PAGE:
Gilead’s inhaled remdesivir to commence Phase I trials, but new formulation may be required, says GlobalData

Following Gilead’s announcement that it will begin Phase I clinical trials for inhaled remdesivir in healthy volunteers, data and analytics company GlobalData anticipates that a new route of administration will specifically target patients with mild to moderate COVID-19 infection and will be administered via a nebuliser so that patients can  self-administer away from hospital. GlobalData believes that Gilead will successfully develop a formulation that will be nebulised, however, there may be difficulties in implementing widespread use in the home setting.

Angad Lotay MPharm, Infectious Diseases Analyst at GlobalData, states: “Remdesivir has proven anti-viral activity as a viral RNA polymerase inhibitor. This is highly relevant in the context of COVID-19 because in the early stages of disease the virus is the major driver, whereas in severe patients in later stages it appears to be our own immune system overreacting. Although Gilead has been testing remdesivir with immune modulators to tackle the enormous immune reactions that strike patients in the later stage of illness, at least 80% of symptomatic cases are mild to moderate. It is, therefore, no surprise that Gilead is leaning on the success of remdesivir to target this population.”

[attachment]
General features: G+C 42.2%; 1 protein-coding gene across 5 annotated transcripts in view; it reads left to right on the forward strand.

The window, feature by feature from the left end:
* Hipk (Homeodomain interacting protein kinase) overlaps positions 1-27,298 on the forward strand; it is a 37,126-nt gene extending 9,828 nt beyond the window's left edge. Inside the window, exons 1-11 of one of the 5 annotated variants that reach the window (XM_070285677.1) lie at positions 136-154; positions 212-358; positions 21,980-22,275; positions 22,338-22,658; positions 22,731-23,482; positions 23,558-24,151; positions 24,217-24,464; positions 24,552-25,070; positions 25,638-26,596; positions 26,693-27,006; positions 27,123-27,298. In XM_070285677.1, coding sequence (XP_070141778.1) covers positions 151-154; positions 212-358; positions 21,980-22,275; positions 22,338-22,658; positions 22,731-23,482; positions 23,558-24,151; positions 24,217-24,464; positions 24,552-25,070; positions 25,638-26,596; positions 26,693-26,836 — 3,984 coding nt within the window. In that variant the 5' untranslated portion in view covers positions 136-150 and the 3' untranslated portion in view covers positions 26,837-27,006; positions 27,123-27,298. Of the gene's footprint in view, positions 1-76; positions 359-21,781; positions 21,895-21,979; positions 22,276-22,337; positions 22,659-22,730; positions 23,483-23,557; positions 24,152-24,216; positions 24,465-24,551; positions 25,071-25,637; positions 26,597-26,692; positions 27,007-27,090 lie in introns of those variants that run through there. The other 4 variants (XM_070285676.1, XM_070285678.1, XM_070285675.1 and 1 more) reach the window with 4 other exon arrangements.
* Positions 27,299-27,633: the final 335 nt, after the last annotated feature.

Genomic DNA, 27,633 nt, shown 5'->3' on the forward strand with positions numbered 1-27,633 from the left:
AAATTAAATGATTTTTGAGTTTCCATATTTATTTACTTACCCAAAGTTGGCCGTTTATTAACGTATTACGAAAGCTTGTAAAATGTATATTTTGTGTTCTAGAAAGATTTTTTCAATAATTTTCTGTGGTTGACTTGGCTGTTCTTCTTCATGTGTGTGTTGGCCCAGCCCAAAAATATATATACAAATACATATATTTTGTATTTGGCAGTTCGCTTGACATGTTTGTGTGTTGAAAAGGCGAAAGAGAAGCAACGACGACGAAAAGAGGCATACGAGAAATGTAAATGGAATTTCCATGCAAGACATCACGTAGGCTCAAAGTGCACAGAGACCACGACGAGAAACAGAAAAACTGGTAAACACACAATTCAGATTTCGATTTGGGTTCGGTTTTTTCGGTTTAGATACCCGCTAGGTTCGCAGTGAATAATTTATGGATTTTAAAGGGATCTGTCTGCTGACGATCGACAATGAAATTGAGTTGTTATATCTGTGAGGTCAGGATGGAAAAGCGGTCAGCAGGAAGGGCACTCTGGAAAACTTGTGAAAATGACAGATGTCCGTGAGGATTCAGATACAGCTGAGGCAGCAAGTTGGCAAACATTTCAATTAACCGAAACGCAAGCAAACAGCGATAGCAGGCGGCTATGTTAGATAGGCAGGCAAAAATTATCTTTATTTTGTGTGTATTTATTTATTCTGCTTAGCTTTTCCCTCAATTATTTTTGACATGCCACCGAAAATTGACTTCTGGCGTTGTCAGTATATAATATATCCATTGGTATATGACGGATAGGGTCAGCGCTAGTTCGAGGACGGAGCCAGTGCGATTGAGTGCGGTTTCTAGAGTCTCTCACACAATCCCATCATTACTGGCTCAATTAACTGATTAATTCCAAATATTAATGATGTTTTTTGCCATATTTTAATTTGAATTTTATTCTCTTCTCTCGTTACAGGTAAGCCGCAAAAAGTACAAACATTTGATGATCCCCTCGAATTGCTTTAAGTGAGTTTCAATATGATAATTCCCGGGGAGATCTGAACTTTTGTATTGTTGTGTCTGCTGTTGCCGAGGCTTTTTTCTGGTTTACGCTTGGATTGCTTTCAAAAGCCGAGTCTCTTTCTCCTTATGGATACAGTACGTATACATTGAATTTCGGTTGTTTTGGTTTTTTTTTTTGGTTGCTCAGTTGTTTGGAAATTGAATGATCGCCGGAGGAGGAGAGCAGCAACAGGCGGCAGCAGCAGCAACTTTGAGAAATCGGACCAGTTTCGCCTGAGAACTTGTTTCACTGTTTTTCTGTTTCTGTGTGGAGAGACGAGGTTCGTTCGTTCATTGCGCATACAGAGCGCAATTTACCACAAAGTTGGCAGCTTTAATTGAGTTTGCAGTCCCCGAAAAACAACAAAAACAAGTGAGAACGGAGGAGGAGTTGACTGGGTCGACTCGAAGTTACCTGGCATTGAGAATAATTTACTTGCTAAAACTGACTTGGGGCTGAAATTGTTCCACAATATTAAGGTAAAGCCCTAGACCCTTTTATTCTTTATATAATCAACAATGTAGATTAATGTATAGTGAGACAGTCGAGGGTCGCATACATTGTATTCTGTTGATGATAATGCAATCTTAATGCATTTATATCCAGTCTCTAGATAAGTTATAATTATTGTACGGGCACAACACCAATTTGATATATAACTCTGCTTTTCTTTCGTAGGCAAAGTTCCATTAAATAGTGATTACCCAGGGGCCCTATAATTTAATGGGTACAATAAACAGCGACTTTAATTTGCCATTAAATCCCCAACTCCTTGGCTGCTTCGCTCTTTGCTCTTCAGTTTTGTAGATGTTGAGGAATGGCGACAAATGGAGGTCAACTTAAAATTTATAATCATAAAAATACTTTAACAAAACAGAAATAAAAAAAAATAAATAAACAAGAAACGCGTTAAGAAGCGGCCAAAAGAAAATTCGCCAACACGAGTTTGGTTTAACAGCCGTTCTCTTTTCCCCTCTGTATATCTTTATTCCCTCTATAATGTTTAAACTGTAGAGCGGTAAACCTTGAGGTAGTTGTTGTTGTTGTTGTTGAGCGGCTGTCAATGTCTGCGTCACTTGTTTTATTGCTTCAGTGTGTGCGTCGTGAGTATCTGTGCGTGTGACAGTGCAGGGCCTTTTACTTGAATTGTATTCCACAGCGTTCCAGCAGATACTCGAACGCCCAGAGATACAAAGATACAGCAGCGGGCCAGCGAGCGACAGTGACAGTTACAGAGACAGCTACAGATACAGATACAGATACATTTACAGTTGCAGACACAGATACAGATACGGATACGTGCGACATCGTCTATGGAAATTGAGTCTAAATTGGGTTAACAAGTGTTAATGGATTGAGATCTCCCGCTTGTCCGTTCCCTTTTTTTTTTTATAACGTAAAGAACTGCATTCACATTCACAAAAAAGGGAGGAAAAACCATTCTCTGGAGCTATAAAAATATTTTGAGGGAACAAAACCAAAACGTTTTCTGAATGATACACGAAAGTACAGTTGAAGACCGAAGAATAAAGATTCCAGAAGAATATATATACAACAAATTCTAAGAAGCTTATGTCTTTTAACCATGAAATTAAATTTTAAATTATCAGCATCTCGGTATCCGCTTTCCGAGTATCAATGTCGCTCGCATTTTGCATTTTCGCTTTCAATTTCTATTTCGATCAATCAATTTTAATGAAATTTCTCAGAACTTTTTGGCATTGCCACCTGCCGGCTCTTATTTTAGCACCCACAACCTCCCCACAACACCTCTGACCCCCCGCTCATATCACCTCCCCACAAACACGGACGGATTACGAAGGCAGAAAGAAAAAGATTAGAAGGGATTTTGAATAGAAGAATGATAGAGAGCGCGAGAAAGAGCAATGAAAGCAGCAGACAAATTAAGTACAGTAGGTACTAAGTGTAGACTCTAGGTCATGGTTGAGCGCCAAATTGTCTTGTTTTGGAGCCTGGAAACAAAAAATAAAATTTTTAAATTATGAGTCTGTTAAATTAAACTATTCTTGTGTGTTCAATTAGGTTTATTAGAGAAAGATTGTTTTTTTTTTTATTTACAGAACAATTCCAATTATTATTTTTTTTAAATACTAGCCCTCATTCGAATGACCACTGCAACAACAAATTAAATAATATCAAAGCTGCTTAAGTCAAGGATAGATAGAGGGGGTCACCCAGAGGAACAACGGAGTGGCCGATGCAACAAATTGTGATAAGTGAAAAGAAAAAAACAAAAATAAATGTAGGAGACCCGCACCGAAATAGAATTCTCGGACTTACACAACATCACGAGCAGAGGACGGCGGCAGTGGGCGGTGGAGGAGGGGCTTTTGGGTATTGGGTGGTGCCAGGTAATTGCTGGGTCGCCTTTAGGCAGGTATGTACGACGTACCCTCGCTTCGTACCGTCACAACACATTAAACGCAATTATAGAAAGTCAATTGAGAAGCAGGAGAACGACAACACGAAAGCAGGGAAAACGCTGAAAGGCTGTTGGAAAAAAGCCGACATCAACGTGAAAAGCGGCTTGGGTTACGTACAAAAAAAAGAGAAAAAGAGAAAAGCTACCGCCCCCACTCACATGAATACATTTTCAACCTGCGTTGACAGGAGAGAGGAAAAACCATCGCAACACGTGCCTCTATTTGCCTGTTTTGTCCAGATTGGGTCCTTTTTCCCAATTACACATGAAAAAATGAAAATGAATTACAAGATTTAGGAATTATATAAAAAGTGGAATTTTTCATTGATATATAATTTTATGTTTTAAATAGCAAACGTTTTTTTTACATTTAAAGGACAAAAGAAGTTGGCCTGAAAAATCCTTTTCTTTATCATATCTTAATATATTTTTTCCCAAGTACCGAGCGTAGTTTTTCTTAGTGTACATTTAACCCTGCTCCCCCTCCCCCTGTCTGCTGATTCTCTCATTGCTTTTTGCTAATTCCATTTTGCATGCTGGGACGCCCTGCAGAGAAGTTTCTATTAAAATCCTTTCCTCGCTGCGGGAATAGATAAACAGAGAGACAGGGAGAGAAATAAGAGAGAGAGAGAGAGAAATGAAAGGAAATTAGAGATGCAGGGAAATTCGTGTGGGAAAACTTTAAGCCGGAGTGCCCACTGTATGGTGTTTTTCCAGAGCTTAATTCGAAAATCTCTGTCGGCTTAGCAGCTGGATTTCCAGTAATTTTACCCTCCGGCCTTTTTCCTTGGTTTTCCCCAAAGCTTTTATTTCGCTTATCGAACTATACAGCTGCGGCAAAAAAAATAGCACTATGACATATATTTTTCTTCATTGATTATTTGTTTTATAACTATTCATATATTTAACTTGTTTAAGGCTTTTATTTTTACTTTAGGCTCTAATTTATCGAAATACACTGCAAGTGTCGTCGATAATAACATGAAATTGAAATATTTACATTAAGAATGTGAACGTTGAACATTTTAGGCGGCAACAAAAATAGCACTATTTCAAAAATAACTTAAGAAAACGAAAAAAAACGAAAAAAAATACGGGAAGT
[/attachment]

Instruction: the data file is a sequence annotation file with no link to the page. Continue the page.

An inhaled formulation administered via nebulizer may allow for easier administration outside the hospital setting, but Gilead may need to reformulate its powdered remdesivir vial to achieve this, as it currently requires reconstitution prior to intravenous administration. Furthermore, the supplying of equipment and nebulizers to each patient will be a large cost barrier.

Lotay continues: “Although there are chronic conditions that permit training to reconstitute medication for self-administration by injection or nebuliser, it is uncommon to see this in acute infections without the assistance of trained staff. Supplying equipment to each patient would certainly raise concerns regarding costs and supply, which would bare a significant barrier.”

From analysing clinical trial data, GlobalData expects that, as with other treatment options, the decision of when to start treatment will be key. However, at this stage of development, safety and efficacy are the primary concerns. In clinical trials to date, patients receiving IV remdesivir had a 31% faster recovery time, but the majority of patients with mild COVID-19 usually recover at home, with supportive care and isolation in accordance with guidelines. Therefore, it will be a test for Gilead to demonstrate the significance of inhaled therapy and how far it outweighs the current standard of care.

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